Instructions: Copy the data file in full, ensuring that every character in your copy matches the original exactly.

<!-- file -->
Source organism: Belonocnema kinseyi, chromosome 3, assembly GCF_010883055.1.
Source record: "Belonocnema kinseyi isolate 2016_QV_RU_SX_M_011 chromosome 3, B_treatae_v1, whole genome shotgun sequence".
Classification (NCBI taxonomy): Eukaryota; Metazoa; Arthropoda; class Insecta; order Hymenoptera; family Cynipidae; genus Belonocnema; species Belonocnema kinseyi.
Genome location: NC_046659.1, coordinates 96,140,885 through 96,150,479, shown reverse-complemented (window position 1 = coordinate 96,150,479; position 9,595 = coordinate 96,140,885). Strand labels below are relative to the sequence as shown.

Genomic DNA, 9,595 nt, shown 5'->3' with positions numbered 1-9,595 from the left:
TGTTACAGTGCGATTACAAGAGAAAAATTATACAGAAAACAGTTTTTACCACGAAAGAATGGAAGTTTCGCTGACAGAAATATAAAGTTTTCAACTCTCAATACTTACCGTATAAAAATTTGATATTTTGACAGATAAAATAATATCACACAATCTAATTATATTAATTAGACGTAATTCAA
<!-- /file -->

Source organism: Belonocnema kinseyi, chromosome 3, assembly GCF_010883055.1.
Source record: "Belonocnema kinseyi isolate 2016_QV_RU_SX_M_011 chromosome 3, B_treatae_v1, whole genome shotgun sequence".
Classification (NCBI taxonomy): Eukaryota; Metazoa; Arthropoda; class Insecta; order Hymenoptera; family Cynipidae; genus Belonocnema; species Belonocnema kinseyi.
Genome location: NC_046659.1, coordinates 96,140,885 through 96,150,479, shown reverse-complemented (window position 1 = coordinate 96,150,479; position 9,595 = coordinate 96,140,885). Strand labels below are relative to the sequence as shown.

Genomic DNA, 9,595 nt, shown 5'->3' with positions numbered 1-9,595 from the left:
TGTTACAGTGCGATTACAAGAGAAAAATTATACAGAAAACAGTTTTTACCACGAAAGAATGGAAGTTTCGCTGACAGAAATATAAAGTTTTCAACTCTCAATACTTACCGTATAAAAATTTGATATTTTGACAGATAAAATAATATCACACAATCTAATTATATTAATTAGACGTAATTCAA